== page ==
Minnesota Flyer - Serving Midwest Aviation Since 1960

By Dan McDowell
MnDOT Aeronautics 

In the Rhythm of Flight


Courtesy of David Gonzales Photography

Flight operations for military, airline, cargo flight crews, and even corporate/business flight crews are often disruptive to the normal cycle of human physiology. With frequent changes in flight schedules, (flights departing varying hours of the day and night), sleep for pilots, at least quality sleep, is often hard to come by. Quality sleep sometimes seems like a unique facet of life that busy flight crew members may experience only on occasion. That raises the question, do irregular schedules impact pilots and other flight crew members? The answer is yes. It can impact anyone whose regular sleep cycle is disrupted.

When people deviate from their regular work/sleep schedule, their biological rhythms are thrown out of sync. While many human biological functions naturally vary during a 24-hour day, some of them function and vary systematically within a 24 hour cycle. This is called the "circadian rhythm." The variations are controlled by the "circadian clock" located in the brain. Researchers have discovered the circadian clock is located in the suprachiasmatic nucleus of the hypothalamus gland near the center of the brain.

In an article from the Operator's Guide to Human Factors in Aviation, it states that," Laboratory studies have shown that, in the absence of any time cues (i.e., no sunlight or social time cues), the biological clock for most humans operates on a cycle of about 25 hours. Under ordinary circumstances, however, the biological clock is reset by about one hour each day such that the biological clock is synchronized with the 24-hour solar day. The cues that serve to reset the biological clock are called "zeitgebers," a German word that means "time givers." Evidence supports morning sunlight as the most important zeitgeber. Other cues in the social environment that serve as zeitgebers have not been identified with any amount of certainty. However, cues that may serve as zeitgebers include work/sleep schedule, eating schedule, social activities and, in the absence of other cues, subtle environmental factors such as building vibration and traffic noise."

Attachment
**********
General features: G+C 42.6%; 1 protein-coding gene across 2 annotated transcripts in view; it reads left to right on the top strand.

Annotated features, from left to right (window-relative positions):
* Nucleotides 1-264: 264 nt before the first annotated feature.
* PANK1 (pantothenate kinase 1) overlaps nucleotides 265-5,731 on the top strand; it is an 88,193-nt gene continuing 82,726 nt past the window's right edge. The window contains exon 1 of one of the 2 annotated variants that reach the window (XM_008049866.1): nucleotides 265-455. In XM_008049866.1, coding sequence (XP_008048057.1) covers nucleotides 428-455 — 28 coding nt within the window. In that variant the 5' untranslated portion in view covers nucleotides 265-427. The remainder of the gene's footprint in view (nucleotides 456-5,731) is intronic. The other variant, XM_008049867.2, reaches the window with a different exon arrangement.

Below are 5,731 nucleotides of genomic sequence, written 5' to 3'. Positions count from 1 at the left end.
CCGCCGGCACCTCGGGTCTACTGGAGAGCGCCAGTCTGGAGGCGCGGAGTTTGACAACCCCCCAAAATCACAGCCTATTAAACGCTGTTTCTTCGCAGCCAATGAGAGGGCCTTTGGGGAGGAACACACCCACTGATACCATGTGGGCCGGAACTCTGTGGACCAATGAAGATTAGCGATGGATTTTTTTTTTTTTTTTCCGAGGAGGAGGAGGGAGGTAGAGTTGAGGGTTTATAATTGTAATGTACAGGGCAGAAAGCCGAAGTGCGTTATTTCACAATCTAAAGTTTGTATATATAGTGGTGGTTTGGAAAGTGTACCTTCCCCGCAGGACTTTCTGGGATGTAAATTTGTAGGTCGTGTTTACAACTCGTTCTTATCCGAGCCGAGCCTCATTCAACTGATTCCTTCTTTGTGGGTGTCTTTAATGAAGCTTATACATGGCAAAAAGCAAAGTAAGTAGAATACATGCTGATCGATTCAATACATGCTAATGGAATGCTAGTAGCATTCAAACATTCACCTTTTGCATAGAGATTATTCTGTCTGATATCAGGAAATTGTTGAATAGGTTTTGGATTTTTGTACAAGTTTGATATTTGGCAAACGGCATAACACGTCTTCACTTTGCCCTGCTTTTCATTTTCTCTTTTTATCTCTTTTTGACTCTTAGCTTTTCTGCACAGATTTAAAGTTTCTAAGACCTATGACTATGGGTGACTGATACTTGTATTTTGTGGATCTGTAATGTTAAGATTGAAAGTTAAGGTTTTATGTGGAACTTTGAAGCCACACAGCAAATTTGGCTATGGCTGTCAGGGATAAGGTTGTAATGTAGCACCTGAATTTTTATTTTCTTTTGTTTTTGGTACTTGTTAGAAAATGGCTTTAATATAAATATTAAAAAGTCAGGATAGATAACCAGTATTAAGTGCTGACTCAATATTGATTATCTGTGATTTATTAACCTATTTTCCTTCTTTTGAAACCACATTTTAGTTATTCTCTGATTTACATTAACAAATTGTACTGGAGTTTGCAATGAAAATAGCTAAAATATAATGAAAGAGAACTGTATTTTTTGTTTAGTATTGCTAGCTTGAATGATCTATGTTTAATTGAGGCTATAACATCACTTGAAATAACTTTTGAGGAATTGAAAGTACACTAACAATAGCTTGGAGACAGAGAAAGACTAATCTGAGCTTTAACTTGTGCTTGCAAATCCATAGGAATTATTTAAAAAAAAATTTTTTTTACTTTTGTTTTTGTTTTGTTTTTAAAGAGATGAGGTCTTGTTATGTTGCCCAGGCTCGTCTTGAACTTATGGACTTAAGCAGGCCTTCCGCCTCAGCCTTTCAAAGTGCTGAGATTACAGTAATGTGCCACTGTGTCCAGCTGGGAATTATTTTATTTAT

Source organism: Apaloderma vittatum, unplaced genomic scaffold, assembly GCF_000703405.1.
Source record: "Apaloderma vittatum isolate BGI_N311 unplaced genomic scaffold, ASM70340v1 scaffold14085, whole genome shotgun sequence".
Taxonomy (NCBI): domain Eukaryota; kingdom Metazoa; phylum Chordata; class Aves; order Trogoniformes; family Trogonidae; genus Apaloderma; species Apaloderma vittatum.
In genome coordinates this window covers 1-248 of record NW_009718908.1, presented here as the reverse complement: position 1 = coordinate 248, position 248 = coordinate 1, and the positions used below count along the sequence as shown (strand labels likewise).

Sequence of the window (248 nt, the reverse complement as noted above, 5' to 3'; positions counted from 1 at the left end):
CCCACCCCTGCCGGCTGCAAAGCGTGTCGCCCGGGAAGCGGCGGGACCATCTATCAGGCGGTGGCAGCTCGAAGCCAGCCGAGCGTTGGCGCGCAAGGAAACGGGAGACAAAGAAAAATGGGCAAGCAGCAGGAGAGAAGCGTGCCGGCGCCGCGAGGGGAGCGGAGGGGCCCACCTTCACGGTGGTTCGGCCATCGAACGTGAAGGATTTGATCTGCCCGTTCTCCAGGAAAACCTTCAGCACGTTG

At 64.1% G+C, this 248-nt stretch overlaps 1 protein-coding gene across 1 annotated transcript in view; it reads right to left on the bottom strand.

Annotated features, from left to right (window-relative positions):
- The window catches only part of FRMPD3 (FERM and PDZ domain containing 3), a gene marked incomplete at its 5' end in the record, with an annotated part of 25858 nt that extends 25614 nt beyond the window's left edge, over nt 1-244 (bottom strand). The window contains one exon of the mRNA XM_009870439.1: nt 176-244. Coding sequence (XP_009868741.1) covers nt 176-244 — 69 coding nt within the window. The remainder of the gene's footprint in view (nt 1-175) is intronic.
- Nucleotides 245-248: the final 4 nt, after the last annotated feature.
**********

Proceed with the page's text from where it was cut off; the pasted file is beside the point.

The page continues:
The article goes on to say, "both laboratory studies and field studies have demonstrated variations related to circadian rhythms in behavioral functions such as alertness, reaction time, short-term memory, long-term memory, search tasks, vigilance, and sleep. The circadian variation throughout a normal solar day is not the same for all biological and behavioral functions. Performance efficiency tends to decline to a low point in the early morning hours, (2AM - 6 AM). The important implication of this research is that circadian rhythms influence performance efficiency even when the circadian variations are in synchrony with the solar day and the normal work/sleep schedule."

Research also shows that when an individual experiences circadian rhythm disruption (CRD), a series of problems can result. One problem is that the person with CRD may be working during the phase of their circadian cycle when their performance efficiency is near or at its lowest point. Another problem is, if the work/sleep cycle has been disrupted, the individual may have a decreased amount of quality sleep. That in turn leads to fatigue. Some of the causes of fatigue include:

The shortage of quality sleep

Sleep disturbances

Poor diet


Exertion from heavy exercise

Mental and/or emotional stresses

Interruption of the circadian rhythm

Pilots or passengers who may be experiencing CRD may show one or more of the following symptoms:

Increased day-time sleepiness

A general lack of energy in the morning

Difficulty concentrating or accomplishing mental tasks

Maintaining alertness

Increasing negative moods

Impaired sensory perceptions and decision making

Diminished decision-making skills, including making rash decisions, or no decision at all.